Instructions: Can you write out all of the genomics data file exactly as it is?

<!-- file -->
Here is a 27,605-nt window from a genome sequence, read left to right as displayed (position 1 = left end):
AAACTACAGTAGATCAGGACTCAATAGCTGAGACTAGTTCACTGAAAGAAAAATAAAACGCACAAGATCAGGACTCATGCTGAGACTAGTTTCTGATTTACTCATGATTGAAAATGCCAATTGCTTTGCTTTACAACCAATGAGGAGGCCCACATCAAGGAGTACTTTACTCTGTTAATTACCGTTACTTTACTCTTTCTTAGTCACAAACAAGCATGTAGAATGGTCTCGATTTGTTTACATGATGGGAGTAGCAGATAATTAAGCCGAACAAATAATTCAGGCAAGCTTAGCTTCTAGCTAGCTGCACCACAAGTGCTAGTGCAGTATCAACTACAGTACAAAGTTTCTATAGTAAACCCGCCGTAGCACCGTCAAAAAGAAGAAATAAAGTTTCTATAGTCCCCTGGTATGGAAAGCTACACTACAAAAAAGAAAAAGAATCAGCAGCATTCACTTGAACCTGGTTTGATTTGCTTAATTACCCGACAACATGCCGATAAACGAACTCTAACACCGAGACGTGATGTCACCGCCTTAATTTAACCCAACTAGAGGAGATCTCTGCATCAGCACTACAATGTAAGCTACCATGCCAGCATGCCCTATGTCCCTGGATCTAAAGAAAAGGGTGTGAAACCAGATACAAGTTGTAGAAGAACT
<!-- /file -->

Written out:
Here is a 27,605-nt window from a genome sequence, read left to right as displayed (position 1 = left end):
AAACTACAGTAGATCAGGACTCAATAGCTGAGACTAGTTCACTGAAAGAAAAATAAAACGCACAAGATCAGGACTCATGCTGAGACTAGTTTCTGATTTACTCATGATTGAAAATGCCAATTGCTTTGCTTTACAACCAATGAGGAGGCCCACATCAAGGAGTACTTTACTCTGTTAATTACCGTTACTTTACTCTTTCTTAGTCACAAACAAGCATGTAGAATGGTCTCGATTTGTTTACATGATGGGAGTAGCAGATAATTAAGCCGAACAAATAATTCAGGCAAGCTTAGCTTCTAGCTAGCTGCACCACAAGTGCTAGTGCAGTATCAACTACAGTACAAAGTTTCTATAGTAAACCCGCCGTAGCACCGTCAAAAAGAAGAAATAAAGTTTCTATAGTCCCCTGGTATGGAAAGCTACACTACAAAAAAGAAAAAGAATCAGCAGCATTCACTTGAACCTGGTTTGATTTGCTTAATTACCCGACAACATGCCGATAAACGAACTCTAACACCGAGACGTGATGTCACCGCCTTAATTTAACCCAACTAGAGGAGATCTCTGCATCAGCACTACAATGTAAGCTACCATGCCAGCATGCCCTATGTCCCTGGATCTAAAGAAAAGGGTGTGAAACCAGATACAAGTTGTAGAAGAACT